Most people who go to YU know that you've got to check out the teachers before you just sign up for their courses. Those of us who are more careful did a lot of research into the content of the classes and the hashkafa of the teachers themselves.

The truth is that I'm sad to hear that this happened to this professor and I feel bad for him. We have to hope that one day he'll learn from his mistakes and do teshuva.

Anonymous said...

There is another difference as well. What people do on their "private time" is different than something as glaringly obvious as this. I dont know, but if a professor started conspicuously munching a cheeseburger in class at YU he might be spoken to.

Nicole Then said...

wow, I think I would definitely be shocked if a prof came back as a woman when I knew him as a guy. But I do agree that it is hypocritical. it could be that they sacked him not just because it's against religious law but for other reasons like sch reputation or smthg

... Is the Window to Our Soul said...

wonderful post. glad you addressed it.

shelly said...

There's a difference between cross-dressing to pass as a different gender and changing one's body to change one's gender. The transgendered person feels out of sync with his or her body. The process of changing one's gender is the process of aligning one's inner self with one's outward expression of that self. Beginning hormone therapy and changing one's dress are steps towards changing one's gender expression. So while this person's genes may read "XY," her body is in the process of becoming female.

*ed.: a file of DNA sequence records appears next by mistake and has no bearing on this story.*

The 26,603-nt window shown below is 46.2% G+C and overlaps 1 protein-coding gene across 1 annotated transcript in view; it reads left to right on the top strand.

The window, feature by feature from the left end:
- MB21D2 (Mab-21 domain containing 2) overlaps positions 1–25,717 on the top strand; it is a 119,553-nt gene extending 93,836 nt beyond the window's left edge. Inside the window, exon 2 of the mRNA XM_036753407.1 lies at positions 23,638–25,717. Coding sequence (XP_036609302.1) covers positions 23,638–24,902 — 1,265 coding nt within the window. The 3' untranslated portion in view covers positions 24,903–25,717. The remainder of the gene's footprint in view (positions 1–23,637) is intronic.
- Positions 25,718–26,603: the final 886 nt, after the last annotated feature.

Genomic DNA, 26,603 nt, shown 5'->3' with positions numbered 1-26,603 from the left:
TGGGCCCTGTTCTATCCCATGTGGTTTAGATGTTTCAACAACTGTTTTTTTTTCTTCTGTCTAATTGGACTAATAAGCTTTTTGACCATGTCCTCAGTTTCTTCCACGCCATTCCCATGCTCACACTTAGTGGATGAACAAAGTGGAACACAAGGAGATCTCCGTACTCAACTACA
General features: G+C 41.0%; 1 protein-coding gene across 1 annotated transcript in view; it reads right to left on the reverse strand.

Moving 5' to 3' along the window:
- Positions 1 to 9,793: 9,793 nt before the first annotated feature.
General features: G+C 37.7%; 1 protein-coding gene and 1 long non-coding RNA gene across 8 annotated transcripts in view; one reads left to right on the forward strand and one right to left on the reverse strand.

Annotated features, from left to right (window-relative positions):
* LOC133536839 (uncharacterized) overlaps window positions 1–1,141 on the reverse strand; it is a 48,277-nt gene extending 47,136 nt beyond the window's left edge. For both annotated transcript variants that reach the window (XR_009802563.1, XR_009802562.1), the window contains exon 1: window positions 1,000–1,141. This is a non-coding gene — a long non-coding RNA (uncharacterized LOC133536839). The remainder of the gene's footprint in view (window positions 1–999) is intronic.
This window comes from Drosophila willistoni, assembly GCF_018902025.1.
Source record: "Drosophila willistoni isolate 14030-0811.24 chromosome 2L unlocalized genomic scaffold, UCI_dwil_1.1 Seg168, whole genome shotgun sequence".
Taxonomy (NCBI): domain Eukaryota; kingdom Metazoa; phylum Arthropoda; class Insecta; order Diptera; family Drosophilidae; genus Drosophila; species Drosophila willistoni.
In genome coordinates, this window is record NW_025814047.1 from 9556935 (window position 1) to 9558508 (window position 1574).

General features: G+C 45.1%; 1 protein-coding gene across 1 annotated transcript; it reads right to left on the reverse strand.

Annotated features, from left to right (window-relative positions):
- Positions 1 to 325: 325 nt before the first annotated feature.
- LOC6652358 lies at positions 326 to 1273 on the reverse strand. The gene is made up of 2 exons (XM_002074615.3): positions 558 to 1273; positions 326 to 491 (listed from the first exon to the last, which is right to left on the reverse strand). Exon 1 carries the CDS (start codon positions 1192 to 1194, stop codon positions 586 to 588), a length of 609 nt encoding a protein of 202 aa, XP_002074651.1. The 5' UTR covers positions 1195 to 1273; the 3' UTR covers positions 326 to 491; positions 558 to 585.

It seems the naysayers define gender by simple genotype: XY=male, XX=female; whereas, by definition, transgendered people define their gender from the inside out, with help from modern science. (Incidentally, what about the people in between: the XXYs, the XYs born physically female, the intersexed? Are these people also to be regarded as statistical aberrations who must repent for the sin of being born? Clearly not, as original sin doesn't exist in Judaism. So is an XXY person to be regarded with compassion while a transgendered person is to be abhorred and reviled?)

But anyone who has ever picked up a history book, read poetry, looked at a painting probably knows that gender bending is much older than modern science, and gender dysphoria probably is too. Yes, there is a DSM certified condition called gender dysphoria. In order to transition from one gender to another, a person must undergo psychological treatment for at least a year in order to determine whether or not he or she suffers from gender dysphoria. Physically changing one's gender expression is a common treatment for gender dysphoria.

I'm not sure how a person is meant to do "teshuva" for a mental disorder, but I suppose that may be one reason I'm no longer religious.

Those of you who object to the professor's treatment can surely find other classes to attend.

Peace and tolerance to all, in this our new Jewish year.